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Second sight
A UK region 2 DVD review of THE CLAIRVOYANT by Gort
  "Clairvoyant, n.: A person, commonly a woman, who has the power of seeing that which is invisible to her patron – namely, that he is a blockhead."
Ambrose Bierce – The Devil's Dictionary, circa 1881


It's amazing how many people still believe in clairvoyance and its associated mumbo-jumbo, particularly given that its deceit and trickery have long since been exposed. If you're still under the delusion that those sincere-sounding charlatans who sit on a stage and ask you if the name Doris means anything to you are actually reading your mind, then do a Google search on the term 'cold reading'. You'll even find a few handy guides on how to do it yourself if you want to make a few pence exploiting the gullible.

Just such a figure is Maximus (Claude Rains), a small time mind-reading act who is about to make his British music-hall debut. He's revealed as a fake from the opening scene, where he's still trying to learn the coded phraseology that his wife Rene (Fay Wray) will use to identify objects she will borrow from the audience. Initially the act goes rather well, but when Rene attempts to make her way to the circle seats, she walks through the wrong door and locks herself out of the theatre and the audience take to mocking the blindfolded mentalist. Then suddenly he begins to have a genuine vision, one that enables him to accurately read the contents of a letter held by a scornful heckler. What he doesn't immediately realise is that this dormant power appears to have been awakened by the presence of audience member Christine Shawn (Jane Baxter).

It's the nature of cinema's suspension of disbelief that even us skeptics will accept that such powers are real within the confines of a film and dismiss those who doubt them as misguided fools. Thus when Max stops a train on which he is travelling and demands to be let off because he has foreseen it will crash, we know that he's right and that if we were there with him we'd jump off too. One passenger who does is Christine Shawn, who is coincidentally travelling in the same carriage as Max and who once again appears to have triggered his vision. Just as well, as a short while later they reach a signal box and are met with the news that the train has collided with another.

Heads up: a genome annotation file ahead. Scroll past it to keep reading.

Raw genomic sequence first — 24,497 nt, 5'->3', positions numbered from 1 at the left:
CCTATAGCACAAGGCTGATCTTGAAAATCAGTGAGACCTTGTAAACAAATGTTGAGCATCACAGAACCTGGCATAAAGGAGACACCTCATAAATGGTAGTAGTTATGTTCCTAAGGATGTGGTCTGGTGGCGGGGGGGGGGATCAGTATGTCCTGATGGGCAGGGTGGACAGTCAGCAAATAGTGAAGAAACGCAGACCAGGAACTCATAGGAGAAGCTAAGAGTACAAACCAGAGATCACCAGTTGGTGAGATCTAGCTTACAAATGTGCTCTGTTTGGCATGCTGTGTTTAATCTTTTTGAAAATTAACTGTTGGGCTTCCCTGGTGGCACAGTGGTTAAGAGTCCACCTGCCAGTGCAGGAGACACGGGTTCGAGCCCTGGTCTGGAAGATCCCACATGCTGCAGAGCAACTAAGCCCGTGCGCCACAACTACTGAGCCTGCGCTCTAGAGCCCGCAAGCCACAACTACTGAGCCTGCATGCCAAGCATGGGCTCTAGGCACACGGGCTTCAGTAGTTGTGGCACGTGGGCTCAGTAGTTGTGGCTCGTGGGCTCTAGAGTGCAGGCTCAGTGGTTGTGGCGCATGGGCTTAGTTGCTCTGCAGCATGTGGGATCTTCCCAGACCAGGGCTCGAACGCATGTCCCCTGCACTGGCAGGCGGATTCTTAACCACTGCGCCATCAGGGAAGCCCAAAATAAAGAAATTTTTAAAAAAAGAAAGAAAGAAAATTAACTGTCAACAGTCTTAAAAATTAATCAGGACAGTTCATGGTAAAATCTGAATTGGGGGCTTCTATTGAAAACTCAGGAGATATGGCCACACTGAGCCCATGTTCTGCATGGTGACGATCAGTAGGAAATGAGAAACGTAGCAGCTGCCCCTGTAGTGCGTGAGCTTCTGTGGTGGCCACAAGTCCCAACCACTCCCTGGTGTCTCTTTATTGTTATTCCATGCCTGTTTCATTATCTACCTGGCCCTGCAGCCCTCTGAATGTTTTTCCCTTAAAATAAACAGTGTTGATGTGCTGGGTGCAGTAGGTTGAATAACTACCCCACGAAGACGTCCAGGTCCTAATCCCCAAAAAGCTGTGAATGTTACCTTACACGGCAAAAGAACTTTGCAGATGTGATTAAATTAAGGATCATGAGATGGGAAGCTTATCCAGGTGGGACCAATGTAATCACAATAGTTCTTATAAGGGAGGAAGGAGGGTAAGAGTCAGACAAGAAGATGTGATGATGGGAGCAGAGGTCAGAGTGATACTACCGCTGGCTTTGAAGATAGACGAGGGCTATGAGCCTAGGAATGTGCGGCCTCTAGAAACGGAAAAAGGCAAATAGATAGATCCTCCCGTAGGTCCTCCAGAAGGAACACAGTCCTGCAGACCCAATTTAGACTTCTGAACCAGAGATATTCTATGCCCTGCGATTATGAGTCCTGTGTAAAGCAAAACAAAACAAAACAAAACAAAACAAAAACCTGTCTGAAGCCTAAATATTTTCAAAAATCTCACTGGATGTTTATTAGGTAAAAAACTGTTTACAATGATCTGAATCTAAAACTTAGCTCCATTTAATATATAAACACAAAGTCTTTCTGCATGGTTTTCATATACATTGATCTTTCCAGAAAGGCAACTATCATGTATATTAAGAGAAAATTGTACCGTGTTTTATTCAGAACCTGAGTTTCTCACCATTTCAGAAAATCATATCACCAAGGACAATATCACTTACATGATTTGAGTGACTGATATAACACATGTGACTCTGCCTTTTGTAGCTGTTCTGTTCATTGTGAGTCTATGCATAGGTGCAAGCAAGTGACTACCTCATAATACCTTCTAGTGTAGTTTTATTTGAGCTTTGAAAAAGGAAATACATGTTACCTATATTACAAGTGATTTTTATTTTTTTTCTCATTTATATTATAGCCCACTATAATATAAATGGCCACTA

This incident catapults Max into the media limelight and he is able to command an extraordinary fee (£300 a week!) to perform his act, but five days in he's failing to deliver the goods and the management want to give him the boot. However, another visit from Christine prompts him to predict the Derby winner and in no time at all he's the toast of the town. The mystery potential of Max's new-found gift is then put on hold for some family melodrama, as Christine becomes increasingly attracted to Max, Rene becomes jealous and deeply upset, and Max is too wrapped up in himself to realise. Rene packs her bags and makes moves to leave, but is halted by Max's mother (Mary Clare), who, in a beautifully framed and intimate two-shot, asks Rene to convince Max to renounce his gift and advise trigger-girl Christine to take a hike. But will Max choose the welfare of his family or be seduced by the self-destructive nature of his new-found power?

Built around a neat and much imitated concept, The Clairvoyant plays out entertainingly as a series of personal highs and lows, as the visions come and go and Max takes an age to realise that they only occur when Christine's around. This reaches a dramatic and budgetary climax when he predicts a disaster at the Humber mine shaft, which he tries to prevent by going to the mine and warning the workers. Unfortunately for them, they have the sort of boss that David Cameron would be proud of, one who threatens to fire anyone who refuses to work, and they thus enter the mine in spite of the warning. Inevitably Max's prediction comes true, but to everyone's surprise Max is arrested and charged with the quaintly English crime of 'public mischief'.